A potential significant risk when using closed diving bells is that the diving bell and its divers cannot be recovered, either because the main lift wire, secondary lift wire(s) and main umbilical are severed, or because the bell is trapped.
Such an incident is referred to as a ‘lost bell’ if supplies of breathing gas or heating from the surface are lost.
It is recognised that a lost diving bell incident is a rare occurrence, but one which is life-threatening for the divers. Previous lost bell incidents have proved fatal.
The main aims of IMCA D 077 are to describe:
The importance of emergency preparedness for a lost bell incident;
Means of preventing lost bell diving incidents; and
Means of mitigating the harmful effects of lost diving bell incidents should they occur.
IMCA D 077 collates material previously contained in several AODC and IMCA documents to provide updated guidance on the prevention and mitigation of lost bell diving incidents, superseding previously published guidance contained in the following documents which have now been withdrawn:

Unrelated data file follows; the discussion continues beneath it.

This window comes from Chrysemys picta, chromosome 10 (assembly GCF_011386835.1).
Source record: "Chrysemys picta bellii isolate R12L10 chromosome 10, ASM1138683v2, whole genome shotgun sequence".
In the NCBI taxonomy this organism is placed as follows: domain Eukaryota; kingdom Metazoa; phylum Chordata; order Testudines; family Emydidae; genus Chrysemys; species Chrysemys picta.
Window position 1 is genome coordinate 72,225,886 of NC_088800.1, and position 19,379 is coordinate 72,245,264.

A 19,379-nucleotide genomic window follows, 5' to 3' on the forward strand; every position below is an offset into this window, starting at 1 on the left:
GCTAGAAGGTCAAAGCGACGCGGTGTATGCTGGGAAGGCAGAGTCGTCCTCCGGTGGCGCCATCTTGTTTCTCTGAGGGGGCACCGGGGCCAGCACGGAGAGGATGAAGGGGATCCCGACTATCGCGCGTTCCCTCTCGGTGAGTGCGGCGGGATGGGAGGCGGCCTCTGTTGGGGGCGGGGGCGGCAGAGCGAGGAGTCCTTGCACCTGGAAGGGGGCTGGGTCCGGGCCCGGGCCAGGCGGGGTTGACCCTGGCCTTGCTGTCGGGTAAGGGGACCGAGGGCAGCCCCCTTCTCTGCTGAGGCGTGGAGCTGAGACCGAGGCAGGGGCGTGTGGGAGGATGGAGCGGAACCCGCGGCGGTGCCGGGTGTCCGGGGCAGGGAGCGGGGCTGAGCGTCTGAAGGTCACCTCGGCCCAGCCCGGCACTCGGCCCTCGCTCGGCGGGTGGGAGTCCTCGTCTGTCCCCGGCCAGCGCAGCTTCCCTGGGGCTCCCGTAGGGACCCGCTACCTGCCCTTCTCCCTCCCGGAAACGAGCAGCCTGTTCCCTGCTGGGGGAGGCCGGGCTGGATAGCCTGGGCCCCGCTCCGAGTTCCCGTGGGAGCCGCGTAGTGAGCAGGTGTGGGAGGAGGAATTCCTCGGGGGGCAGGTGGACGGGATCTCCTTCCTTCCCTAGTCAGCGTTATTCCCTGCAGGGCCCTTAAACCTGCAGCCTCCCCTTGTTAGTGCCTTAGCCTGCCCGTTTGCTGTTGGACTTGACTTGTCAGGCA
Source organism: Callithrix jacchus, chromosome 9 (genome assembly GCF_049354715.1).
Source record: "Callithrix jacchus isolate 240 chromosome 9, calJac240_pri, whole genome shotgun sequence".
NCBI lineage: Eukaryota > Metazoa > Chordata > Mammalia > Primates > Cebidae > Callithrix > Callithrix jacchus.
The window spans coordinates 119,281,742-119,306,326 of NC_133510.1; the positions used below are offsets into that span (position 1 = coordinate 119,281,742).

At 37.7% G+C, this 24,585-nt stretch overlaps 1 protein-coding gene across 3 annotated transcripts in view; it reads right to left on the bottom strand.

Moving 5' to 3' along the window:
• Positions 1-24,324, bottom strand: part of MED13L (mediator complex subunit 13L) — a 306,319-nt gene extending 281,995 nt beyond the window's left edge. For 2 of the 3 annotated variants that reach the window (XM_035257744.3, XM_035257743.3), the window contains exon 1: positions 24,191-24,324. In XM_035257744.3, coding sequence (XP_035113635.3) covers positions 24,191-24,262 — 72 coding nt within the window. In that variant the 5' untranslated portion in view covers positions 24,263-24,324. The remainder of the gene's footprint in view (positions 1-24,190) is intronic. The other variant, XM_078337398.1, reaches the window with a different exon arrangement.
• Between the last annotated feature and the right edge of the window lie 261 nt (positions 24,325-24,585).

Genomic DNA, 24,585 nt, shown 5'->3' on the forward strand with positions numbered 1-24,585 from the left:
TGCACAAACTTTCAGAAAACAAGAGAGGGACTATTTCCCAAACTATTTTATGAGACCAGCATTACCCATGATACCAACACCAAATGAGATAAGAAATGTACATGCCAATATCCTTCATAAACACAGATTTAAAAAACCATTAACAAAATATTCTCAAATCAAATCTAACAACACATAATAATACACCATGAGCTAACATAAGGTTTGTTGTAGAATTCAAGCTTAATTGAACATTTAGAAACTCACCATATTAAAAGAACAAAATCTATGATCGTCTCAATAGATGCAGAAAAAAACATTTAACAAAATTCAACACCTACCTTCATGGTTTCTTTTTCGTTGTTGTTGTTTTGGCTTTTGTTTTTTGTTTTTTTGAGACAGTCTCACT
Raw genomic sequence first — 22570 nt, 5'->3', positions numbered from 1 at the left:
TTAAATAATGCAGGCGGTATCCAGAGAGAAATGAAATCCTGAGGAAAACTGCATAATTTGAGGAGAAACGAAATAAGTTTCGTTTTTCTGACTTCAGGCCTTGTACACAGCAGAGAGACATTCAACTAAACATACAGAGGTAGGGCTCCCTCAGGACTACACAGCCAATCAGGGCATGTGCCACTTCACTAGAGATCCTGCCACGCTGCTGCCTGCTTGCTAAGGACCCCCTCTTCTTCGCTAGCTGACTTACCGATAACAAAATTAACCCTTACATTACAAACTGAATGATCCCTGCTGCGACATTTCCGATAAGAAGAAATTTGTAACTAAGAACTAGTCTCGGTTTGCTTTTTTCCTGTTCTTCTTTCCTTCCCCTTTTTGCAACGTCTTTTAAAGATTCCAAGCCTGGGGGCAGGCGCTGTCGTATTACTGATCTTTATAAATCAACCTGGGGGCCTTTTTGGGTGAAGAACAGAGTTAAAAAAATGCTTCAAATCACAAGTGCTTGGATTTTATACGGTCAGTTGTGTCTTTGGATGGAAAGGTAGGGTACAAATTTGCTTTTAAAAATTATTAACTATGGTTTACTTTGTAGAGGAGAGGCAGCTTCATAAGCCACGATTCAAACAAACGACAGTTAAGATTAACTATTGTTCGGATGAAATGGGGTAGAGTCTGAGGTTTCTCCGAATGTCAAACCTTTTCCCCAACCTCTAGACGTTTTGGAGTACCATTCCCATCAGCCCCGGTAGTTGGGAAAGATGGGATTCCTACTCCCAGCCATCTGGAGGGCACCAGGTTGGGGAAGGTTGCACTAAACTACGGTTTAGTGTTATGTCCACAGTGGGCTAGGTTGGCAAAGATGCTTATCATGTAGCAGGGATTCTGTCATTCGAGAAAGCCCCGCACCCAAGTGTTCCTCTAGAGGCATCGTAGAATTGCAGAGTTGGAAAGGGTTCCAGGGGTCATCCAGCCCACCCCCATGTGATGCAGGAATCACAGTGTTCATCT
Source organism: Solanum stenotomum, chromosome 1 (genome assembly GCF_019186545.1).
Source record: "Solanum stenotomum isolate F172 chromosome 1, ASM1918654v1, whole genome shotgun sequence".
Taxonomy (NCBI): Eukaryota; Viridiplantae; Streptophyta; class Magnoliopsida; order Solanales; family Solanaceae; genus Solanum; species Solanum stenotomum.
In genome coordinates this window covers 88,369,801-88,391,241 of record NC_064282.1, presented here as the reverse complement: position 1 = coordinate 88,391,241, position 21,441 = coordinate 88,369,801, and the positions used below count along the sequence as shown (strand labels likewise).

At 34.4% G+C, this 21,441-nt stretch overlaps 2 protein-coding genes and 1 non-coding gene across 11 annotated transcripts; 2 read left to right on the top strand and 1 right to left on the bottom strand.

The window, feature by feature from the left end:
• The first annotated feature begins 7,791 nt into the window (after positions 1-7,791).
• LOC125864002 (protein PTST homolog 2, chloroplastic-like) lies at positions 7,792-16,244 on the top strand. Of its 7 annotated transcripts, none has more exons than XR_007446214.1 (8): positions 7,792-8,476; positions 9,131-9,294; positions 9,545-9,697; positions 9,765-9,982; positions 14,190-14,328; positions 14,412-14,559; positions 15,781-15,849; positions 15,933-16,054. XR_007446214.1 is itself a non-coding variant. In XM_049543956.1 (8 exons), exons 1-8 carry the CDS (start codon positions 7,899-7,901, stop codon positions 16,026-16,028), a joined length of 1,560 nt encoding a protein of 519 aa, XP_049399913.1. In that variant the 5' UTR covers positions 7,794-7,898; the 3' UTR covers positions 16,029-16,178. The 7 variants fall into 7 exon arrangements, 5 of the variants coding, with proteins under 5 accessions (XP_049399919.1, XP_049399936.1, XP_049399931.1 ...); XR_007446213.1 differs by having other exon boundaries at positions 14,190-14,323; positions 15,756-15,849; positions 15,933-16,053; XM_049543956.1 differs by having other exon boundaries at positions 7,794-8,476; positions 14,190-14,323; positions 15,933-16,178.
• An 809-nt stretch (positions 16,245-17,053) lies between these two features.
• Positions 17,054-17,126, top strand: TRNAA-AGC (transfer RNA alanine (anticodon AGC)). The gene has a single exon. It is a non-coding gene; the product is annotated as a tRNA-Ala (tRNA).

AODC 009 – Emergency Isolation of Gas Circuits in The Event of a Ruptured Bell Umbilical;
AODC 012 – Bell Emergency Location Equipment Trials;
AODC 019 – Emergency Procedures – Provisions to be Included for Diving Bell Recovery;
AODC 061 – Bell Ballast Release Systems and Buoyant Ascent in Offshore Diving Operations.
IMCA Diving Manager Bryan McGlinchy said:
“The publication of IMCA D 077 pulls together the Association’s key advice on lost bell emergencies into a single document, making appropriate guidance on this important and complex topic even more accessible for IMCA Members and other stakeholders.
“Following the up-to-date guidance should prevent lost bell emergencies from happening. Even so, divers and those managing diving operations should not be complacent. The information and guidance set out in IMCA D 077 will help them prepare for, and deal effectively with, a lost bell emergency.”